When I first read this, I was floored. How can the prevalence of Vietnamese nail salons be summed up with such a succinct, bewildering, and empowering story?
Here’s the homework for this week: Go tell this story to your friends. It doesn’t even matter if they get mani/pedis. They will already know about Vietnamese nail salons.
How did it go? How did you feel when you were telling the story?
I felt powerful. I’ve told this story 3 times. Each time I’ve watched as the listener’s eyes get locked in at the prospect of learning this secret knowledge. You can actually see them thinking about who they can share the story with so they can boost their social currency.
Contact me if this was surprising to you. I’d love to hear about it!
When I was young I’d groan when an adult told me a long story. As they talked, my mind would wander through the details in their story, searching, scanning their words to find out that most important truth, “Why are you telling me this?”
Now that I’m older, I finally understand.
How do you get people to understand what you have to say? How do you even get them to listen in the first place? In “The Story Factor – Secrets of Influence from the Art of Storytelling,” Annette Simmons explains how.
The more I pay attention to the outcomes of my requests, the more I see that things I see as clear as day are not being heard or understood by the listener. This used to infuriate me because I’d get so frustrated at having to explain the same thing over and over again.
“People don’t want more information. They are up to their eyeballs in information. They want faith – faith in you, your goals, your success, in the story you tell.” – Simmons
I started taking it too far the other way and started to over-explain, repeat myself, and basically talk the point into the ground until I got some kind of signal that the other person understood what I said.
More often than not, I got the impression, after stating my point numerous times, that the other person resented being talked down to and treated as if they didn’t understand. This obviously wasn’t working.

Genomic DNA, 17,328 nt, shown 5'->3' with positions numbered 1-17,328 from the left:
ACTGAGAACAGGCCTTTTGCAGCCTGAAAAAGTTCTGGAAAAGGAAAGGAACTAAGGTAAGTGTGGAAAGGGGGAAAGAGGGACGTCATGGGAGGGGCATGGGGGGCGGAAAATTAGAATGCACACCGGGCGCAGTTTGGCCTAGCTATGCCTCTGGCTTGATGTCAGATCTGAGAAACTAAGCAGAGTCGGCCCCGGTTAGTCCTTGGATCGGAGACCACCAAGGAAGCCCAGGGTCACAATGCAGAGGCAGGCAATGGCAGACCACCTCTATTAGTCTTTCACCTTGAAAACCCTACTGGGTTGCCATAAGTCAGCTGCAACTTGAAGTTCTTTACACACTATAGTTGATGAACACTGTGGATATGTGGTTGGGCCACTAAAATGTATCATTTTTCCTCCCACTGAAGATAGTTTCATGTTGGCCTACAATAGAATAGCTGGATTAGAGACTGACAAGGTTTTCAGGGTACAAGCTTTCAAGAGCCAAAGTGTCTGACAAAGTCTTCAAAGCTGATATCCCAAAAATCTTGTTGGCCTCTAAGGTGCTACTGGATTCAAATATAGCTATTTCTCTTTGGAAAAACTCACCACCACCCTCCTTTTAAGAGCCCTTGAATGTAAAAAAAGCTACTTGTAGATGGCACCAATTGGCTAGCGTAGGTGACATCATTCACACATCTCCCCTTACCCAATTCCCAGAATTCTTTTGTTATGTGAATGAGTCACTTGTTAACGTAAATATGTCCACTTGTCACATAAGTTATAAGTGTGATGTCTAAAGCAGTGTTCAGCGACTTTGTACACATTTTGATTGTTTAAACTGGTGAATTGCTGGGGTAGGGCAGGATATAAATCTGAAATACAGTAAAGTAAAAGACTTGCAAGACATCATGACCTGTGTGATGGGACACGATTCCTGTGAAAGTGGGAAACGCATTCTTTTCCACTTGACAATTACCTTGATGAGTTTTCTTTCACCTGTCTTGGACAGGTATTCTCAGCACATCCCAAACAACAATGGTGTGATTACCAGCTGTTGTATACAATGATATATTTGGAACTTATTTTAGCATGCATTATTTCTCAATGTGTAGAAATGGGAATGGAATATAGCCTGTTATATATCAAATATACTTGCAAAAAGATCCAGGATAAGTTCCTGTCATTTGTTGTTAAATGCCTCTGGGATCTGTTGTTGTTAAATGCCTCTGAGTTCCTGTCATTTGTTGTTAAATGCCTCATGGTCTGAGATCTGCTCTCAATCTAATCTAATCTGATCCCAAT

So I started thinking about storytelling and the way adults were always telling me stories to illustrate a point when I was growing up.
“Narration simultaneously chooses and communicates a particular point of view.” Simmons
When I start to tell a story to someone I don’t know that well, I’m instantly concerned that they will lose interest in my story if I’m not making the best use of their time. So I inevitably speed up my story so they don’t get bored.
But, as the speed of the story goes faster and faster, the clarity of the point I’m trying to make gets lost because I’m speaking too fast. How do we know what kind of story to tell that will keep the listener tuned in?
Simmons shares six types of stories that will serve you well in your efforts to influence others:
- Who I am stories
- Why I am here stories
- The Vision story
- Teaching Stories
- Values in Action stories
- I know what you are thinking stories
Having tested out all of these stories types, the one that I’ve had the most success with has been the “who am I stories.”
“Personal stories let others see who we are better than any other form of communication. Ultimately, people trust your judgement and your words based on subjective evidence. Objective data doesn’t go deep enough to engender trust.” – Simmons
I’ll keep telling my personal stories as a way to get my point across. I’ll slow down and let my sincerity shine through.
“People don’t care how much you know until they know how much you care.” – Simmons
Did this post make you reconsider the power of storytelling? Contact me, I’d love the hear about it!